Greater transparency: stakeholders and materiality
Author: Mónica Bové. Consultant at Bové Montero y Asociados.
In recent years, growing demands from voters, public authorities, and consumers in favour of more and better reporting have seen progress made regarding transparency: beneficial owner registers, automatic exchanges of financial information, transparency gateways in the public sector, and, of course, social networks and platforms are both symptoms and catalysts of this advance.
In the business world, the calls for transparency are not limited to financial reporting, as investors, consumers, and society as a whole continue to demand more transparent, comparable, and precise information on qualitative aspects such as the business structure, strategy, and activities. Investors can use the non-financial information to understand the actual risks and sustainability of the business, while consumers – increasingly concerned with the wellbeing of the planet – can measure and compare the impact of business activities on society and the environment.
Amidst this surge of transparency in the private and business sector, the EU Directive on disclosure of non-financial and diversity information by certain large undertakings and groups sets out requirements for organisations to report on environmental, social and employee-related, human rights, anti-corruption, and bribery matters.
Although this requires businesses to invest time and resources, we can make a virtue of necessity: the requirement to prepare a report is also an opportunity for organisations to communicate their strategy, policy, values, and results regarding social and environmental issues, thereby promoting a long-term vision that contributes to differentiation and value creation.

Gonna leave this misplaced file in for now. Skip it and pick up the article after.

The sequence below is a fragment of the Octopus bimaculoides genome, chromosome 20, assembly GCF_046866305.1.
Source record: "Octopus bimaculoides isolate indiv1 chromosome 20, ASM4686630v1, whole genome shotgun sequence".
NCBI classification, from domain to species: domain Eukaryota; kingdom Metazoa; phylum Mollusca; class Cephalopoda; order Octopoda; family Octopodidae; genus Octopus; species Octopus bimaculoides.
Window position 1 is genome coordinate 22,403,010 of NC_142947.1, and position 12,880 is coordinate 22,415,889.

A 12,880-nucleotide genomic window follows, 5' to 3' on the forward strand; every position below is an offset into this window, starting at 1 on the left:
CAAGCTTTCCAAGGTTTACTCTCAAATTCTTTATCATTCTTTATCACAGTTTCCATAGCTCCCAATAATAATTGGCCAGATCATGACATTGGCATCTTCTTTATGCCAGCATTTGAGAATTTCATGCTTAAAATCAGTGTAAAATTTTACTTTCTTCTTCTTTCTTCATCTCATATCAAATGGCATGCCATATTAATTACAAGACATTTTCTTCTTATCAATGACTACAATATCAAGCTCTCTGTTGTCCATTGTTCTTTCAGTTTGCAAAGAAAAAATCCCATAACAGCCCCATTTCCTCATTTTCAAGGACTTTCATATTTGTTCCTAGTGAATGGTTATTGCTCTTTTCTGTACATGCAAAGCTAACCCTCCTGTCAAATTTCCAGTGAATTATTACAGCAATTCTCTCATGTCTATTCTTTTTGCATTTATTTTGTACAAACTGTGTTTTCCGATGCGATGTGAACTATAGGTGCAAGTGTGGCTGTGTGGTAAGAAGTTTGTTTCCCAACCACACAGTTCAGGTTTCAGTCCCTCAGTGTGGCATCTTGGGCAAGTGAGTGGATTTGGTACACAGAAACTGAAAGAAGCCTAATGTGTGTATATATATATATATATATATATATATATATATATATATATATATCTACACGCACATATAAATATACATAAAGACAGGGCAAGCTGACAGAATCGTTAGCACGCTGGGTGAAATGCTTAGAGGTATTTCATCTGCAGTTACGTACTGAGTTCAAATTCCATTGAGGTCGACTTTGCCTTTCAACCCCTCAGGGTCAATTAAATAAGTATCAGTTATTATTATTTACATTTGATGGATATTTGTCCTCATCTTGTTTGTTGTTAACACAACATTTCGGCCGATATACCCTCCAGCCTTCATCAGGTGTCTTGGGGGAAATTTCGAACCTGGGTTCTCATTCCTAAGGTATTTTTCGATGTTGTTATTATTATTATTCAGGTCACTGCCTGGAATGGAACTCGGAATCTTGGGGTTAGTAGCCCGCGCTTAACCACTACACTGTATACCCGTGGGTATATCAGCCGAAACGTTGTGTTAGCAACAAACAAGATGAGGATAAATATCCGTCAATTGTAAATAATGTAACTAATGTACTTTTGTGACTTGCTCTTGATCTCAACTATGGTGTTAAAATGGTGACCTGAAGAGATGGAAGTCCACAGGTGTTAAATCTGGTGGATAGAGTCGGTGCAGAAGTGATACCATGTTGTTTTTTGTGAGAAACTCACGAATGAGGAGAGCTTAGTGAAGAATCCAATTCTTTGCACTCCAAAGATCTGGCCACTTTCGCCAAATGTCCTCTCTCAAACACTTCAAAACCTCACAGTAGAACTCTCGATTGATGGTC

A preliminary and critical step in the process of preparing the report (or NFR, for non-financial report) is analysing and identifying the organisation’s stakeholders and the material issues. In other words, (i) who are the stakeholders that have or may come to have significant influence in the organisation? and (ii) who are the stakeholders that are or could become significantly affected by its actions (e.g. consumers, employees, and shareholders)? Having identified these groups, the organisation must then determine the key factors for each of them, and for the company itself (e.g. quality of product or service, customer satisfaction, employee wellbeing, efficient use of resources, and a circular economy).
Finally, this analysis can be used to create a materiality matrix and reveal the key issues for the organisation and its stakeholders. These are the priorities to include and elaborate in the NFR.
It is clear that accurately identifying stakeholders and materiality is the cornerstone on which the report will be built. It is therefore advisable to establish channels of communication with stakeholders so as to determine and assess the strategy for material issues, and the indicators that will allow its results to be measured. In addition, the need to prepare a report annually means that the organisation’s strategy should focus on the consistent improvement on material issues over time.
Experience has shown us that preparing the first report can be a delicate process. After all, it is a new obligation, which affects various areas of the organisation and requires several means of gathering information. The first year is therefore key, and should serve as a reference for structuring the report, establishing channels of communication with stakeholders, and defining data-gathering processes that will ease the workload in years to come.
The necessary effort will not be in vain: the returns – in the shape of boosting stakeholder trust – are definitely worth it.
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